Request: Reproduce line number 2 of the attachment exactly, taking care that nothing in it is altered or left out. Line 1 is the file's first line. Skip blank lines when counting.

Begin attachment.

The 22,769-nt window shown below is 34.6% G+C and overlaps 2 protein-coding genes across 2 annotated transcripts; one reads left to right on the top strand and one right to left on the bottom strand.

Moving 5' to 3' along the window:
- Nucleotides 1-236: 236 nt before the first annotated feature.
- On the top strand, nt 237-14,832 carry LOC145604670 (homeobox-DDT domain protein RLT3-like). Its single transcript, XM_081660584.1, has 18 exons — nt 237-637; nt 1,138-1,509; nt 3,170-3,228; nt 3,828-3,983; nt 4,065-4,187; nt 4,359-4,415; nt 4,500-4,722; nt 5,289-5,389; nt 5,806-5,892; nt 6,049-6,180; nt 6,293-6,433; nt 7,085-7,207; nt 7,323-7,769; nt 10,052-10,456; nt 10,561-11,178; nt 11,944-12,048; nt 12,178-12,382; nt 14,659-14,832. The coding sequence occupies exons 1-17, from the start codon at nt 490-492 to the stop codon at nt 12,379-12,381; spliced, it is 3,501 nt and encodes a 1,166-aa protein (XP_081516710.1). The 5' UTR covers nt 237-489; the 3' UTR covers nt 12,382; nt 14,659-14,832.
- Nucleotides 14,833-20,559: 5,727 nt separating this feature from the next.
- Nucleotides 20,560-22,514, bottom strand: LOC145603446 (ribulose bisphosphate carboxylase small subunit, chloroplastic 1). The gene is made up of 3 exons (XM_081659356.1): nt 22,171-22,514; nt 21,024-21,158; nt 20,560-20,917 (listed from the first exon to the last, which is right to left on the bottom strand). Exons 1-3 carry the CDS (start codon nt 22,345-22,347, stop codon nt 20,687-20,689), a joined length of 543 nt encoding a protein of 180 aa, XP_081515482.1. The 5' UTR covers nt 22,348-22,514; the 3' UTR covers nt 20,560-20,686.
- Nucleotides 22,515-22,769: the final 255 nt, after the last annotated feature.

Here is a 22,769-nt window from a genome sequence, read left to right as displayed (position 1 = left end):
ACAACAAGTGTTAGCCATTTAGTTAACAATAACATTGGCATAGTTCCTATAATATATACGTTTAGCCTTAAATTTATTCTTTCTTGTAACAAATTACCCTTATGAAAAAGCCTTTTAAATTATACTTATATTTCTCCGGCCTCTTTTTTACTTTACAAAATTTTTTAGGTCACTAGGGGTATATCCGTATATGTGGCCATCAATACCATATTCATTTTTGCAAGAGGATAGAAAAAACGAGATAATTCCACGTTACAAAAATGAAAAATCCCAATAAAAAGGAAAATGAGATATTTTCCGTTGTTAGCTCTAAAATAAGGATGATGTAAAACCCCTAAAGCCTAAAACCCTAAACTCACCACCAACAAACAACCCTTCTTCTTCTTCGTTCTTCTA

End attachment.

Moving 5' to 3' along the window: